Last weekend I got to go to my favorite city in the southeast, a city that I think is very underrated by most people. I was able to go to college at a small private school in a suburb of Birmingham, Alabama and while I was there I fell in love with the city of Birmingham and its surrounding areas. I have tried to figure out why I love Birmingham so much and one of the main reasons is the attention and priority that the community takes towards local business. Everywhere you turn there is a local restaurant, a small coffee shop, a specialty retail store, or a local bank or business.
One local restaurant that we all love is Davenports Pizza Palace. Davenports is located in the Mountain Book community and has been around for a long time. When my in-laws, John and Trudy were at Samford 25 years ago they ate at Davenports Pizza which is how I heard about it in the first place – and the one thing I have learned from Davenports is that Consistency is Important…
One of the things you grow to love about Davenports or any great restaurant is the ability to stay consistent – they are consistent in their delivery, consistent in their attention to excellence, and consistent in knowing who they are.
I have learned that one trait of a great leader is the ability to be consistent. As a leader, you have to be consistent in the way to deal with issues, in the way you deal with people, consistent in what you expect, and consistent in knowing who you are and being who you are.
How frustrating is it to follow someone who is not consistent in these areas. What if you approached your leader and never knew what to expect by his or her reaction? What if you as a follower never knew what to deliver because sometimes the leader wants excellence and sometimes the leader wants mediocrity? What if you never knew how to respond to your leader because they are one person in the office and another person on the field?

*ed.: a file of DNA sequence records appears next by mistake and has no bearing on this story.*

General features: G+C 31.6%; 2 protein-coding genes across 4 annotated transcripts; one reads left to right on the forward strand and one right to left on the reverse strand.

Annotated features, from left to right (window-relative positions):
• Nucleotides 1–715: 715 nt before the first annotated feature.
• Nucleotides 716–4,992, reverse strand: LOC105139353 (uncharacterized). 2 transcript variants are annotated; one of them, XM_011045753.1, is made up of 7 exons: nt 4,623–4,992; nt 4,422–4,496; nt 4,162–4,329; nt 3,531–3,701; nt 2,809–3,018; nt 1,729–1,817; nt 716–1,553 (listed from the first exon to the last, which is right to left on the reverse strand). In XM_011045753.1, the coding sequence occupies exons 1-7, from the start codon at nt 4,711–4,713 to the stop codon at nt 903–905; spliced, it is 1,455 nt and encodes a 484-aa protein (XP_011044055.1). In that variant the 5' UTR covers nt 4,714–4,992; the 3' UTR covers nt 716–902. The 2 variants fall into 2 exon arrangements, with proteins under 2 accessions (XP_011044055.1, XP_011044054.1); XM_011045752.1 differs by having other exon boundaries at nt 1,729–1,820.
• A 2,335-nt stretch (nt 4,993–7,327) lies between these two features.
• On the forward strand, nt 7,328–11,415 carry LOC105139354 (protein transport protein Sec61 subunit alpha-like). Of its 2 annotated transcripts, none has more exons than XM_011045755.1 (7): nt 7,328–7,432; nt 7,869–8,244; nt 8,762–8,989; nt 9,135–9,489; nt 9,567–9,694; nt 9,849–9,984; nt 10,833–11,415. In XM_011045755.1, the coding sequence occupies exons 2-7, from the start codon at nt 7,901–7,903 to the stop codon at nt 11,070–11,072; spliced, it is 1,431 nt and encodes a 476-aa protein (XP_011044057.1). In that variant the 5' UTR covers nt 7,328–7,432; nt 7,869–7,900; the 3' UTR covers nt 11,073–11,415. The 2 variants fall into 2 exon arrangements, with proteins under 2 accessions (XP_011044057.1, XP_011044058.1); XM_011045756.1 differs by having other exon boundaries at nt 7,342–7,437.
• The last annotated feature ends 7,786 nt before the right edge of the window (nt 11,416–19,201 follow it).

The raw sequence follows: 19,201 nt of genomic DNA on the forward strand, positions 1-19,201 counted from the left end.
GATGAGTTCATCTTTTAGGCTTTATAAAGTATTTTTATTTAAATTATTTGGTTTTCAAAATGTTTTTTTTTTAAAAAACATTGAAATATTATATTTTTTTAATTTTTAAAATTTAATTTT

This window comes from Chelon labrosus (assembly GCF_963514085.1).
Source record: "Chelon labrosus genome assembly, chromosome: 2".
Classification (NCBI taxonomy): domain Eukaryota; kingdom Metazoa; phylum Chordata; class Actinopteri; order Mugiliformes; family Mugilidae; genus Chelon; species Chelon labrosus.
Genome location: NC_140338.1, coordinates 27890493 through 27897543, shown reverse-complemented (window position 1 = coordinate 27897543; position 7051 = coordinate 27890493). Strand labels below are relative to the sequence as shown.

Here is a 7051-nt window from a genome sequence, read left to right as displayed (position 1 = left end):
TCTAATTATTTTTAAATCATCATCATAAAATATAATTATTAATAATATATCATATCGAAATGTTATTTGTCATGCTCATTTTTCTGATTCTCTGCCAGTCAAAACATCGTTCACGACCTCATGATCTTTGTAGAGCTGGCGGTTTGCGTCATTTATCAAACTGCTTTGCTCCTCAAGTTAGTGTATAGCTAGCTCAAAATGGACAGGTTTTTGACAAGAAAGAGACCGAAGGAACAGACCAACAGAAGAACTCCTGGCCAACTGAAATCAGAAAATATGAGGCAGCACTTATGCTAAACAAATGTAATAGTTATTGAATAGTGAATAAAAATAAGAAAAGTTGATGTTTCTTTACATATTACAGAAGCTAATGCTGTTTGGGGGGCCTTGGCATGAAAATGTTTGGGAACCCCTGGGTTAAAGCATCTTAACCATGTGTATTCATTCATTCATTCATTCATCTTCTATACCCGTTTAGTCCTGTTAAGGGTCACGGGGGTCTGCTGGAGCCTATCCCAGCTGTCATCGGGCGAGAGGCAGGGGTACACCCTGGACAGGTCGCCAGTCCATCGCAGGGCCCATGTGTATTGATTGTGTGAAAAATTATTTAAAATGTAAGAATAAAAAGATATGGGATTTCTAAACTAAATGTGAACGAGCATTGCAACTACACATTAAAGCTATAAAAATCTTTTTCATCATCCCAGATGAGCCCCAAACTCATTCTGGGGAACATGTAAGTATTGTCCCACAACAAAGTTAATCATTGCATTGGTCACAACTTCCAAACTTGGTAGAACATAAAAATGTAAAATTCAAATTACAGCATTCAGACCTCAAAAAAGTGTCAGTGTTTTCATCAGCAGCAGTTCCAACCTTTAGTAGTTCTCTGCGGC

As a leader, you have to consistent in your leadership. Don’t get this confused with not being innovative in your approach – but you as a person and as a leader you owe it to those who follow you to be consistent. Just as I know I can expect the same value, taste, and experience at Davenports Pizza, your followers should be able to expect from you to be the same person, to value the same things, and to expect the same quality time and time again.
What does this mean if you are in college or a young professional right now? Well, any great leader starts as a great follower. Are you a consistent follower? Can your leader expect you to be a person with consistent values? Are you always delivering an excellent product? Do you respond to the requests of your leader consistently? As we learn to lead at a young age, we get to start by learning to follow. I believe the start of being consistent starts when you are following not leading.
What traits do you think need to be consistent in a leader? Have you ever worked with a non-consistent leader? How did that affect you?